Game 51: Loss

Diamondbacks 7 Mets 2

So much for Soler.

Alay Soler really looks to have good stuff, a decent head on his shoulders, and good command. Unfortunately, the Arizona hitters took a liking to his pitching and battered him around for most of the five innings he performed.

Even taking away the homerun by Eric Byrnes — which again was a nine-iron shot off a pitch about an inch off the ground — Soler got hit pretty hard. Not sure what the issue is, but I’m guessing he’s either getting too much of the middle of the plate or his fastballs don’t move much, because he seems to have pretty good command of his pitches and changes speeds well.

Of course, it could just be the issue that he is still a AA pitcher, and not yet ready for prime time.

The problem, however, is that he needs to be, and this fact was struck home even stronger with the placement of Brian Bannister on the 60-day DL. That does not bode well, considering the only options left for the Mets are John Maine, who is just starting to come back from his finger injury (and still an unknown quantity), and newly acquired Dave Williams, whose ERA was over seven before being DFA’s by the Reds. Hopefully, Soler will bounce back and prove to be at least more effective than the Jeremi Gonzalez-Jose Lima debacle that we were forced to endure.

On the other side of the field, Miguel Batista did something that Mr. Willie has never seen before, and probably will never allow a starting pitcher to do in 2006: complete a game. Yes, that’s right, here it is in the 21st century, and somehow, some way, perhaps with the aid of modern medicine, synthetic designer supplements, and/or the grace of God Himself, a pitcher threw an entire nine-inning game. Randolph, of course, was shocked, flabbergasted, and in complete awe of this remarkable human specimen / freak named Miguel Batista. And unbelievably, Batista threw 124 pitches in his effort! No doubt Mr. Willie is wondering whether D’Backs manager Bob Melvin will be shot — or at least publicly flogged — for allowing a fragile professional arm to endure so many pitches in one evening.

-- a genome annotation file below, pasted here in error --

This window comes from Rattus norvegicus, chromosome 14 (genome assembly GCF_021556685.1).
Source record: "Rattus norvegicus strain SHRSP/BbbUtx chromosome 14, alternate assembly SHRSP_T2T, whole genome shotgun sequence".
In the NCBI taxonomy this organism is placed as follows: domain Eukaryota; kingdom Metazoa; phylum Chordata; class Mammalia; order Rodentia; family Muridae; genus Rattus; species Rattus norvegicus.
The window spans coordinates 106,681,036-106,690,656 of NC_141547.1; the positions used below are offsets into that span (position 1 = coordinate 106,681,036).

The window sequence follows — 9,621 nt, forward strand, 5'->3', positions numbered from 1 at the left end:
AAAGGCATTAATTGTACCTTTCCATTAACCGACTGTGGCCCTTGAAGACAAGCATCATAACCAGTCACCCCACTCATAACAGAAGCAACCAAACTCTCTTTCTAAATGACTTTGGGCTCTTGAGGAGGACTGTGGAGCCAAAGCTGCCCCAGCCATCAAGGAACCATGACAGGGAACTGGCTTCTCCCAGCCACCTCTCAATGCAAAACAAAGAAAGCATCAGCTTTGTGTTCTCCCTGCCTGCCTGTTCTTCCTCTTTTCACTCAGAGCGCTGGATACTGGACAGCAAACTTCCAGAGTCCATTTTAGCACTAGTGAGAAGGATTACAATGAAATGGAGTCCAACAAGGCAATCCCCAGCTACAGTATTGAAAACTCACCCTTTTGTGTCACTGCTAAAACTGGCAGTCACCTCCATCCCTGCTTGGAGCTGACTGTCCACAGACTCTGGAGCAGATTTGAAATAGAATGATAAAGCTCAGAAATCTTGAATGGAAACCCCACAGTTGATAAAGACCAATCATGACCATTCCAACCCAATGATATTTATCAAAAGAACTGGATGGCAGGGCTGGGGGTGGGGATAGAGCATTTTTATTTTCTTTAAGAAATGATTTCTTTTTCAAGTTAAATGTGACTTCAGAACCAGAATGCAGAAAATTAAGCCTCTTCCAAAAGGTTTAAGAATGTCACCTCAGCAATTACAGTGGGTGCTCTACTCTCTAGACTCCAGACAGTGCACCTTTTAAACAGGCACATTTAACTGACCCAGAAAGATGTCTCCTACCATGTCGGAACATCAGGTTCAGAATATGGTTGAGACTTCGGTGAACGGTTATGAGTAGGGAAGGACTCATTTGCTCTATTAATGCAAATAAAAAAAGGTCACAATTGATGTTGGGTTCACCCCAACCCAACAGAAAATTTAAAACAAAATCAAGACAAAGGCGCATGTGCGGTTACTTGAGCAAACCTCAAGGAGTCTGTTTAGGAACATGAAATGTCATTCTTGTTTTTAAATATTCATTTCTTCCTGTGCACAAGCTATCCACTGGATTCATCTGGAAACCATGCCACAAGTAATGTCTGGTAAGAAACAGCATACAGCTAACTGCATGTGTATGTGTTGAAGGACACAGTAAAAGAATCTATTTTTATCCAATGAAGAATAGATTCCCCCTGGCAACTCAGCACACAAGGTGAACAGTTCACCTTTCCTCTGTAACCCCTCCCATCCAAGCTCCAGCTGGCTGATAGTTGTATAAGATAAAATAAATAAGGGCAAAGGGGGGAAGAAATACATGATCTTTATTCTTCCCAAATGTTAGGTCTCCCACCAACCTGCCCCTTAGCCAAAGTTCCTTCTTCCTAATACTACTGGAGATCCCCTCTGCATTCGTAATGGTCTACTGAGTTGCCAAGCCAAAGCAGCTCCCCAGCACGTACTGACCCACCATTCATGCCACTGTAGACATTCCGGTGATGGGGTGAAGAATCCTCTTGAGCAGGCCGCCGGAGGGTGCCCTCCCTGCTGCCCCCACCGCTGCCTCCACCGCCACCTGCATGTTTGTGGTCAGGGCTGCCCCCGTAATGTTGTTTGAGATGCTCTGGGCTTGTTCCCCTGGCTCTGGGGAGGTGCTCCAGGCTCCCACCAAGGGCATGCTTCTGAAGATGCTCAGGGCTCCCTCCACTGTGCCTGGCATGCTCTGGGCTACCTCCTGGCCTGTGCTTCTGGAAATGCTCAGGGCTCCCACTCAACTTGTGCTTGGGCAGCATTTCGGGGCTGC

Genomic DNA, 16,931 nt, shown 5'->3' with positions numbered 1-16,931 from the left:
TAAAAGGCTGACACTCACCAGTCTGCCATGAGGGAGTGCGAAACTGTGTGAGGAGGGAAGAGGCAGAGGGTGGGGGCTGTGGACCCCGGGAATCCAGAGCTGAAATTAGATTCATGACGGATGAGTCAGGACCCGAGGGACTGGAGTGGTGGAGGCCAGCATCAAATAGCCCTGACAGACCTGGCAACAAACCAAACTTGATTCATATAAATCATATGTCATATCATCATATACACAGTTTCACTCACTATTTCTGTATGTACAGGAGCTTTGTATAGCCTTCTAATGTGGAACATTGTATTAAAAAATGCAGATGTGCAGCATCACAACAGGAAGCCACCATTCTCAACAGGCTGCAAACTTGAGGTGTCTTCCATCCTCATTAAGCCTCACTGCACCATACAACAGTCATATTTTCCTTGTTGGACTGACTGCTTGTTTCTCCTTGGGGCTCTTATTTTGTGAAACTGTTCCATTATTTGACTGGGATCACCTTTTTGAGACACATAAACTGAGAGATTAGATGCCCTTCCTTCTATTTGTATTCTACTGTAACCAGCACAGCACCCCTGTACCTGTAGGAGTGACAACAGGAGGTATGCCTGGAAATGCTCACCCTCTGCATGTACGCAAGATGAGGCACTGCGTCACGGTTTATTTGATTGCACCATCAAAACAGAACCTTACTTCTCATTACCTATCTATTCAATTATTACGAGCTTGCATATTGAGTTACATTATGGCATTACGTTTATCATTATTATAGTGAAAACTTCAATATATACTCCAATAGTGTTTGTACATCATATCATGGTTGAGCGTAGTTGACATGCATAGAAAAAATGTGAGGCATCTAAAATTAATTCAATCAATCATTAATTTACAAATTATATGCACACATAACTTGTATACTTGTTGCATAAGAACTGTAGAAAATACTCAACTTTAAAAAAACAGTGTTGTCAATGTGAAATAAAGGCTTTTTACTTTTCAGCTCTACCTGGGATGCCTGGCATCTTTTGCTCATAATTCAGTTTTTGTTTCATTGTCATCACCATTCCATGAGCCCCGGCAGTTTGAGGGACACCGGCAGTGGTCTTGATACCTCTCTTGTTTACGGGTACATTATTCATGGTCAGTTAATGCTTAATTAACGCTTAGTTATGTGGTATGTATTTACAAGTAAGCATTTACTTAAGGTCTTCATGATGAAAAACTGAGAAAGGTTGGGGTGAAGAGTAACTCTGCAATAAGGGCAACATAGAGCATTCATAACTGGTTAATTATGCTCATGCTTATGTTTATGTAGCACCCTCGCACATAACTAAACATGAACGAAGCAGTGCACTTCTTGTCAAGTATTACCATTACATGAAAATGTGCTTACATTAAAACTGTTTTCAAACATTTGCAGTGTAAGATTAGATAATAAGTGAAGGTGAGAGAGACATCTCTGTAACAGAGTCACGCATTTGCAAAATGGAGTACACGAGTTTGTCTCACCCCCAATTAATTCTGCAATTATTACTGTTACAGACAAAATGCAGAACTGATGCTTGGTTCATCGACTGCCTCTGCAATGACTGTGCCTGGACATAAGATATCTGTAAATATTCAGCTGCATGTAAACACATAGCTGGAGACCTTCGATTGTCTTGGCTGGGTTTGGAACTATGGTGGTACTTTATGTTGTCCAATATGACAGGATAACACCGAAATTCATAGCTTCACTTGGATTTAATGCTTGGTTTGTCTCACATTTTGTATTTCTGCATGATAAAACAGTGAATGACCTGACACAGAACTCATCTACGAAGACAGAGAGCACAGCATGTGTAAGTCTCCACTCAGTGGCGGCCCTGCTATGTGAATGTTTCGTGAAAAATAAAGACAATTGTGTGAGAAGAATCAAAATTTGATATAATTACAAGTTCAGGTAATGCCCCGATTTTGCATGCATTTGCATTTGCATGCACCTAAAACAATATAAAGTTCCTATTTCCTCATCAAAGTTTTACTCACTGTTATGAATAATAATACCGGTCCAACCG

Anyway …

Cliff Floyd and Jose Valentin were the only bright spots, both going two-for-four on the day with extra-base hits (Valentin a home run). The other interesting aspect of the game was the MLB debut of Lastings Milledge, who smashed a line-shot out to the shortstop in his first at-bat and later collected his first ML hit, a double, in the seventh. While it’s doubtful Milledge will remain on the big-league roster when Xavier Nady returns from his appendectomy, Lastings did exhibit his trademark lightning-quick hands, and showed the raw tools that predict future stardom.

Lost in the Lastings promotion is Victor Diaz, who was ignored when Nady went down. Is this Omar and Willie sending a message to Vic?

Wednesday night should be a barn-burner: Brandon Webb vs. Pedro Martinez. My prediction: Pedro tosses 7 innings of shutout ball, matching a one-run-allowed performance by Webb (the only run a solo homer by David Wright). Pedro is taken out for a pinch-hitter in the bottom of the seventh, as he has already thrown 101 pitches. Webb stays in the game and gets the win, as the Mets’ bullpen blows another Pedro masterpiece and the Mets lose, 4-1.

Joe Janish began MetsToday in 2005 to provide the unique perspective of a high-level player and coach -- he earned NCAA D-1 All-American honors as a catcher and coached several players who went on to play pro ball. As a result his posts often include mechanical evaluations, scout-like analysis, and opinions that go beyond the numbers. Follow Joe's baseball tips on Twitter at @onbaseball and at the On Baseball Google Plus page.